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An exersaucer is an alternative to a baby walker. First developed by the company Evenflo®, and marketed specifically under the brand name ExerSaucer®, many parents now refer to all these sitting, bouncing and baby-propelled turning devices as exersaucers, though other companies may sell them under different names. Unlike the typical walker, these baby accessories don’t allow a baby to move forward or back by using its feet. Instead, the baby can move the saucer that makes up the base around, can bounce up and down in the saucer, and usually has access to a colorful tray that may have attached toys for entertainment.
There has been significant discussion about the value and risks of wheeled baby walkers. Though you can still find a few on the market, they do have a high rate of accidents, with babies tipping over the walkers or worse yet, falling down flights of stairs. Most pediatricians recommend parents not use walkers, and moreover they argue these devices may actually delay certain types of development. They don’t teach a baby how to walk, and they discourage babies from other forms of movement like crawling and scooting.
Many pediatricians feel differently about exersaucers because they have a much lower risk of accident. Still, you should never leave a baby unattended in an exersaucer, and most doctors recommend using them for limited amounts of time so that babies have opportunities to explore other kinds of movement. One disadvantage to exersaucers, according to some professionals, is that babies can’t see their feet in them. This may affect how the baby perceives itself spatially and delay some gross motor development.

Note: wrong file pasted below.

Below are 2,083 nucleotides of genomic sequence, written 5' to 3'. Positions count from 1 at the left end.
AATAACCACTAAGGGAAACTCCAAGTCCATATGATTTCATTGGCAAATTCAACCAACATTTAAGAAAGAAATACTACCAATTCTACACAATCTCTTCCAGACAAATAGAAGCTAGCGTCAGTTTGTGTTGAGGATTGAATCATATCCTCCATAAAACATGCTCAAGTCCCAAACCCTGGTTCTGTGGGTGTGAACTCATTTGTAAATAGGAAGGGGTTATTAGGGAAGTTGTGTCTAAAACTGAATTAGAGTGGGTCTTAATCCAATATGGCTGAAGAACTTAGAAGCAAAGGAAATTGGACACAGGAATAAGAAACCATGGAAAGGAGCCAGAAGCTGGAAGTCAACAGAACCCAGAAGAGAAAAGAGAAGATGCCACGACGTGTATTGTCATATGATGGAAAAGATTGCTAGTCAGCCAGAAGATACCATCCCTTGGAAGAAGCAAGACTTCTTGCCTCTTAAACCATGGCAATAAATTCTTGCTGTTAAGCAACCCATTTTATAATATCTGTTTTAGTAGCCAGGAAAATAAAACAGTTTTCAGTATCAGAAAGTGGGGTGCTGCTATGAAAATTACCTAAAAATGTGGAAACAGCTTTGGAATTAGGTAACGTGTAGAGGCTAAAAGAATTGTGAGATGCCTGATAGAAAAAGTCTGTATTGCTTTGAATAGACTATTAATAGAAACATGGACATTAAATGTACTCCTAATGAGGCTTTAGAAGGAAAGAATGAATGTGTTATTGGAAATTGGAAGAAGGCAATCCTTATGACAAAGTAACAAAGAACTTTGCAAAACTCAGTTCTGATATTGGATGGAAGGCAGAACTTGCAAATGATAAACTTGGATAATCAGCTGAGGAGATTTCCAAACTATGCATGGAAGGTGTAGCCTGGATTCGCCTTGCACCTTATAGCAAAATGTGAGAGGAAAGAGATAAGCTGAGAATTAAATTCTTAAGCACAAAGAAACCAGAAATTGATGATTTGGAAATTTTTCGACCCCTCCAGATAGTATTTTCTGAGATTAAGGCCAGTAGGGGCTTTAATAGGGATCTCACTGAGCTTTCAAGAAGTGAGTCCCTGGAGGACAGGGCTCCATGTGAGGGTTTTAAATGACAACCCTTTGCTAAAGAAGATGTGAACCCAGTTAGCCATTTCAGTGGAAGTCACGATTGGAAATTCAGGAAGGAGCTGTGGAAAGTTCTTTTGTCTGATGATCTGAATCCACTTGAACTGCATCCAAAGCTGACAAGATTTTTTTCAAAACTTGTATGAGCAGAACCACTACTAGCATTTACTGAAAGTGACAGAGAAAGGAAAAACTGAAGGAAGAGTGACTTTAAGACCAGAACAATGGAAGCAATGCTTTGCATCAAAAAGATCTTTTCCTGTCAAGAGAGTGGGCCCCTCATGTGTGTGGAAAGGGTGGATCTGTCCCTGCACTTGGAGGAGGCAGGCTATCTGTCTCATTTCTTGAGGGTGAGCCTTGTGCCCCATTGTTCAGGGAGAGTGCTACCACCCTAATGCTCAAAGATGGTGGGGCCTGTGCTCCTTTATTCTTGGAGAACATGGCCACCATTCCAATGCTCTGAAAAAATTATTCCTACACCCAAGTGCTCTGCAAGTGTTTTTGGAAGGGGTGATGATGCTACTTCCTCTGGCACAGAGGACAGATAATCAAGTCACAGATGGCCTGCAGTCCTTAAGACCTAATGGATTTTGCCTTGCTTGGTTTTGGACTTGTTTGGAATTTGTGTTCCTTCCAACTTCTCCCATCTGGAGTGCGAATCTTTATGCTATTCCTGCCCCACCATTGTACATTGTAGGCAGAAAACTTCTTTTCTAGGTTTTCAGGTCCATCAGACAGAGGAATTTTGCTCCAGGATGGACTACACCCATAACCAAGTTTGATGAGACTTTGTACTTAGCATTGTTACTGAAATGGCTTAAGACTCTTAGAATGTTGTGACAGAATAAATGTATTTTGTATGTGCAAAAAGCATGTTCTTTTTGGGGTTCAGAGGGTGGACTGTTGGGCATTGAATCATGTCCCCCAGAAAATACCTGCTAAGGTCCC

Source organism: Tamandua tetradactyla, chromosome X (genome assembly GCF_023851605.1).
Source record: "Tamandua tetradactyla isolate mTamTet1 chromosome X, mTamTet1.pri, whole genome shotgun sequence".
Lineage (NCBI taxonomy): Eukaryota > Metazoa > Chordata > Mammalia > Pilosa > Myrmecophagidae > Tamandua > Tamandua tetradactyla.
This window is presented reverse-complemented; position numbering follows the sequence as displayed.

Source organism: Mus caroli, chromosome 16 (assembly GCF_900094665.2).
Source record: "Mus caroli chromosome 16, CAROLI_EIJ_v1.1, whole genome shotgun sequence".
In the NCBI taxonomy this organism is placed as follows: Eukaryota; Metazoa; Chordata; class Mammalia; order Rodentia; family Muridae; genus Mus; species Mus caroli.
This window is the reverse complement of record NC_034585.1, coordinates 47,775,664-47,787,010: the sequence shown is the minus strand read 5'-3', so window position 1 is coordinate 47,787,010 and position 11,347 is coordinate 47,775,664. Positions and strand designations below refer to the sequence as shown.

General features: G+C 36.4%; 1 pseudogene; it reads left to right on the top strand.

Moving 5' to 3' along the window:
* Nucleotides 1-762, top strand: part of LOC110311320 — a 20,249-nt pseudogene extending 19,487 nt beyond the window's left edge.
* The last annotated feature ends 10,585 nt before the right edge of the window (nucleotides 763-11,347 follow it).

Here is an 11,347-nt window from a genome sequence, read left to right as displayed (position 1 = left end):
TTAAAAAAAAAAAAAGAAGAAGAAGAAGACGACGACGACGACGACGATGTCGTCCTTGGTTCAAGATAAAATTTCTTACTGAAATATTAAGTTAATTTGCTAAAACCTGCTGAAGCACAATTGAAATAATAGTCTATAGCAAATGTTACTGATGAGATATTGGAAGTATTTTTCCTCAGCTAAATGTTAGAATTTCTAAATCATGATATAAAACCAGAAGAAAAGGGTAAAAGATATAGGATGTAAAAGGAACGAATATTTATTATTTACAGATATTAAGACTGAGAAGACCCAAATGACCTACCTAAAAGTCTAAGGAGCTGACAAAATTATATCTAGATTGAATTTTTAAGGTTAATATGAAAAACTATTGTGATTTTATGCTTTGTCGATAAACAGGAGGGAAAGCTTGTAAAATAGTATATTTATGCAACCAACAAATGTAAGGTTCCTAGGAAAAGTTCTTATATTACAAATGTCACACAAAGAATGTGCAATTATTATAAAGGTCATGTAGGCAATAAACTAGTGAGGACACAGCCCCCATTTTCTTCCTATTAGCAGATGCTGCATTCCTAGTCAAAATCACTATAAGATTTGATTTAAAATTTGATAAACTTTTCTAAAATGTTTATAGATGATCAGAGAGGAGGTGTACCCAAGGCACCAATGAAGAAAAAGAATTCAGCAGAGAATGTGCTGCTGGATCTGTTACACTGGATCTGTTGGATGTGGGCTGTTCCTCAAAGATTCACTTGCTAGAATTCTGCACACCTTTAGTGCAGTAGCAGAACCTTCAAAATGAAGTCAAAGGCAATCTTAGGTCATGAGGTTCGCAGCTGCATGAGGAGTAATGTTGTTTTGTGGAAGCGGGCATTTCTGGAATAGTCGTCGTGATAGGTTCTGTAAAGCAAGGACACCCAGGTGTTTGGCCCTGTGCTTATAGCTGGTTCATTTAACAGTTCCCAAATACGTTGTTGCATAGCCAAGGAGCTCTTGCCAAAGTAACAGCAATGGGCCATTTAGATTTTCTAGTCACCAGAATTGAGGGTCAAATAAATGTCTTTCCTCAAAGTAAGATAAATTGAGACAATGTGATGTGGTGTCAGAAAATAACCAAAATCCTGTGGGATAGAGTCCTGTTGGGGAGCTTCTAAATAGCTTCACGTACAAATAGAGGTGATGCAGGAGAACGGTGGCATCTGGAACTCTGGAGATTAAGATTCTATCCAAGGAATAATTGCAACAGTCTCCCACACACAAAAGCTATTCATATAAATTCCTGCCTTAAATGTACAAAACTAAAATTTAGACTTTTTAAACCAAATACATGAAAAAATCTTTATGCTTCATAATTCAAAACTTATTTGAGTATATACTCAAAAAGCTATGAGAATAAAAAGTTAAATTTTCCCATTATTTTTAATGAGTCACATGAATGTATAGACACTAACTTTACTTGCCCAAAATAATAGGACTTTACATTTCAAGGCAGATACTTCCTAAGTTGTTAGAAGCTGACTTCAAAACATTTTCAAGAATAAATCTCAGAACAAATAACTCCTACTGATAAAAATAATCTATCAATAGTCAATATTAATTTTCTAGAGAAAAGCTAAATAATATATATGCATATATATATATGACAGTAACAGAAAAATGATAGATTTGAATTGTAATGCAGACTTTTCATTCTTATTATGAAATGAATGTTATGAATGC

Most doctors feel that it is fine to use an exersaucer for limited periods of time, and it may help keep babies interested. Babies may love them or hate them, and you might want try out a friend’s exersaucer before you purchase one. Some of these pack well for bringing to places where you really don’t want the baby scooting on the floor, and there are plenty of varieties to choose from.
Most importantly, you need to make sure any exersaucer you buy is highly rated for safety. Many feature a way to lock the bouncing or the turning mechanism so baby can sit and play with toys without moving. With growing concern about babies spending too much time on their backs and how this may affect head shape and development, the exersaucer may be more important for children.
Giving the child a chance to sit upright can help build neck strength. On the other hand, if the baby slumps forward when placed in an exersaucer, you may want to wait a while before using it. Age of use varies, but many babies are ready for exersaucers when they’re about four to five months old and able to sit up with some support.
Most exersaucers have recommendations for maximum weight and height. You should not exceed these maximums. Also, some skilled babies who are beginning to walk may be able to get themselves out of exersaucers. If your baby seems on the verge of being able to get out, it’s time to put this toy away. This way, the baby cannot tip itself over if he or she succeeds in climbing partially or fully out.
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